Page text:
A few days ago, I wrote about how Kirk Fordham, sensing he was being made the fall guy by House Republicans for the Mark Foley scandal, dropped a massive bombshell on Dennis Hastert’s office.
Despite claims by senior congressional aide Kirk Fordham that he notified House Speaker Dennis Hastert’s office more than two years ago about possible inappropriate contact between former Rep. Mark Foley, R-Fla., and underage congressional pages, the Speaker’s office insists it did nothing wrong in the way it handled the investigation.
“That never happened,” Hastert spokesman Ron Bonjean told ABC News.
But Fordham, who resigned as Foley’s chief of staff to work for another member of the GOP leadership, Rep. Tom Reynolds, R-N.Y., said that as far back as 2003, Hastert’s chief of staff, Scott Palmer, had been told that Foley was too friendly with pages. According to Fordham, Palmer spoke to Foley about the matter.
Neither Foley nor Palmer could be reached for comment, yet Hastert’s office disputes the account.
Here’s the reaction of Scott Palmer, Hastert’s chief of staff:
“What Kirk Fordham said did not happen.”
Palmer might want to revise that statement and get a good lawyer, if the story in today’s Washington Post is correct.
House Speaker J. Dennis Hastert’s chief of staff confronted then-Rep. Mark Foley about his inappropriate social contact with male pages well before the speaker said aides in his office took any action, a current congressional staff member with personal knowledge of Foley and his behavior with pages said yesterday.
The staff member said Hastert’s chief of staff, Scott Palmer, met with the Florida Republican at the Capitol to discuss complaints about Foley’s behavior toward pages. The alleged meeting occurred long before Hastert says aides in his office dispatched Rep. John M. Shimkus (R-Ill.) and the clerk of the House in November 2005 to confront Foley about troubling e-mails he had sent to a Louisiana boy.
The staff member’s account buttresses the position of Foley’s onetime chief of staff, Kirk Fordham, who said earlier this week that he had appealed to Palmer in 2003 or earlier to intervene, after Fordham’s own efforts to stop Foley’s behavior had failed. Fordham said Foley and Palmer, one of the most powerful figures in the House of Representatives, met within days to discuss the allegations.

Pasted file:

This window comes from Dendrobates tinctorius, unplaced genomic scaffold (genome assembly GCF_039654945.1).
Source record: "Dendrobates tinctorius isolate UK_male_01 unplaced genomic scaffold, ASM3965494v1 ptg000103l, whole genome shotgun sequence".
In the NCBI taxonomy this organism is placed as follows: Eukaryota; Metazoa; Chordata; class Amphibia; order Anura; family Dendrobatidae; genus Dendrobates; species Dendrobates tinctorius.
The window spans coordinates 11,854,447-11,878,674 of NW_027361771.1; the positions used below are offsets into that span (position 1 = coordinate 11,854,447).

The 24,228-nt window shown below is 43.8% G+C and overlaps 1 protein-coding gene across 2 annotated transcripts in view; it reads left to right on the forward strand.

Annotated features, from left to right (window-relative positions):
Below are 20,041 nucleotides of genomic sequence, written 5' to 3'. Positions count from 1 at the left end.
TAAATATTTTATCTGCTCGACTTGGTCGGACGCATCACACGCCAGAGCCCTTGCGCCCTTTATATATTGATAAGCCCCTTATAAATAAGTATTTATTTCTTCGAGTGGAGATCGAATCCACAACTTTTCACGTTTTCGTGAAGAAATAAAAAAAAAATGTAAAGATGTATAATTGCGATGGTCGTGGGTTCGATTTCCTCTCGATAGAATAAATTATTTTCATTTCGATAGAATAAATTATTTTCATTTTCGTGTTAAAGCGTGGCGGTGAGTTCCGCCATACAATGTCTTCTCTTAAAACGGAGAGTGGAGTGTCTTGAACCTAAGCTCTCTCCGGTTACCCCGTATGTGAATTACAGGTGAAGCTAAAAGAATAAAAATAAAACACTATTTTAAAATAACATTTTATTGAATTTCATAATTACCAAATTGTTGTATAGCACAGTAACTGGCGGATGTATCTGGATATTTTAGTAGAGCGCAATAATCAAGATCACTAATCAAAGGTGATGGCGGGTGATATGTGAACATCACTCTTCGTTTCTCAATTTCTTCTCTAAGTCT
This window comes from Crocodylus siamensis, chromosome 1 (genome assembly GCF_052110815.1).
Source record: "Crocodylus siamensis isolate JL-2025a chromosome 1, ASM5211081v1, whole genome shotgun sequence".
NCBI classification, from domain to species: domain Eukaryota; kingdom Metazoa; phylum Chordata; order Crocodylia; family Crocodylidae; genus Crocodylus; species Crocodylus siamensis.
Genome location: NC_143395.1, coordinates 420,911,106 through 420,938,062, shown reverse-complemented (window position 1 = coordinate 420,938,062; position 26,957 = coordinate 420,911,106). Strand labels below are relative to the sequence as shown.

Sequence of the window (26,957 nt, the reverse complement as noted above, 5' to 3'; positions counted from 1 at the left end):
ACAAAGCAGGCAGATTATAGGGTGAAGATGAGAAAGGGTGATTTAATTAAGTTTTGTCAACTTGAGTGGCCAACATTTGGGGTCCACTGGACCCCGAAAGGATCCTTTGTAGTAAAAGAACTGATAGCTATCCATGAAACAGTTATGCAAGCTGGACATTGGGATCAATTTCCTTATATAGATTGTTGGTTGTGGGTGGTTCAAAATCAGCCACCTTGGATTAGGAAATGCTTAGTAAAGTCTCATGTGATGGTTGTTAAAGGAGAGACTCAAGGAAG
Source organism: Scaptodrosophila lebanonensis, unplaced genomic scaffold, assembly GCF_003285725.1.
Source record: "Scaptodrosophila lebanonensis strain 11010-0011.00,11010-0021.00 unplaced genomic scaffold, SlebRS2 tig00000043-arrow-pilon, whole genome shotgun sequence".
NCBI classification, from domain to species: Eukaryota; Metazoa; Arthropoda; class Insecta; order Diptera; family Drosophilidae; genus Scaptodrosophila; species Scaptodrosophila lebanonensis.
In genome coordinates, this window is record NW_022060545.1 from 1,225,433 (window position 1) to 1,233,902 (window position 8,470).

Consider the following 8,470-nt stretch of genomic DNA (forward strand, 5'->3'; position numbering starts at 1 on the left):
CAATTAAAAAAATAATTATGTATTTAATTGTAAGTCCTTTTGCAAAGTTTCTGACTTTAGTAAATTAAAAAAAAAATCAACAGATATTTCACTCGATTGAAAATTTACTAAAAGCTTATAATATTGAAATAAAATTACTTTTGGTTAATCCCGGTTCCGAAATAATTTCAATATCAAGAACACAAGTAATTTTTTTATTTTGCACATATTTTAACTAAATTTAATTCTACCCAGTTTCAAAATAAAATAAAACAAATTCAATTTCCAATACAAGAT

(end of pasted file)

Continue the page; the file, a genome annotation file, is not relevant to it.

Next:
Palmer said this week that the meeting Fordham described “did not happen.” Timothy J. Heaphy, Fordham’s attorney, said yesterday that Fordham is prepared to testify under oath that he had arranged the meeting and that both Foley and Palmer told him the meeting had taken place. Fordham spent more than three hours with the FBI on Thursday, and Heaphy said that on Friday he contacted the House Committee on Standards of Official Conduct to offer his client’s cooperation.
“We are not preparing to cooperate. We are affirmatively seeking to,” Heaphy said.
Hastert spokesman Ron Bonjean declined to directly comment on the second House staff member’s assertion, saying that it is a matter for a House ethics committee investigation. “The Standards Committee has asked that no one discuss this matter because of its ongoing investigation,” Bonjean said.
Palmer might also want to think about updating his resume and cleaning out his desk.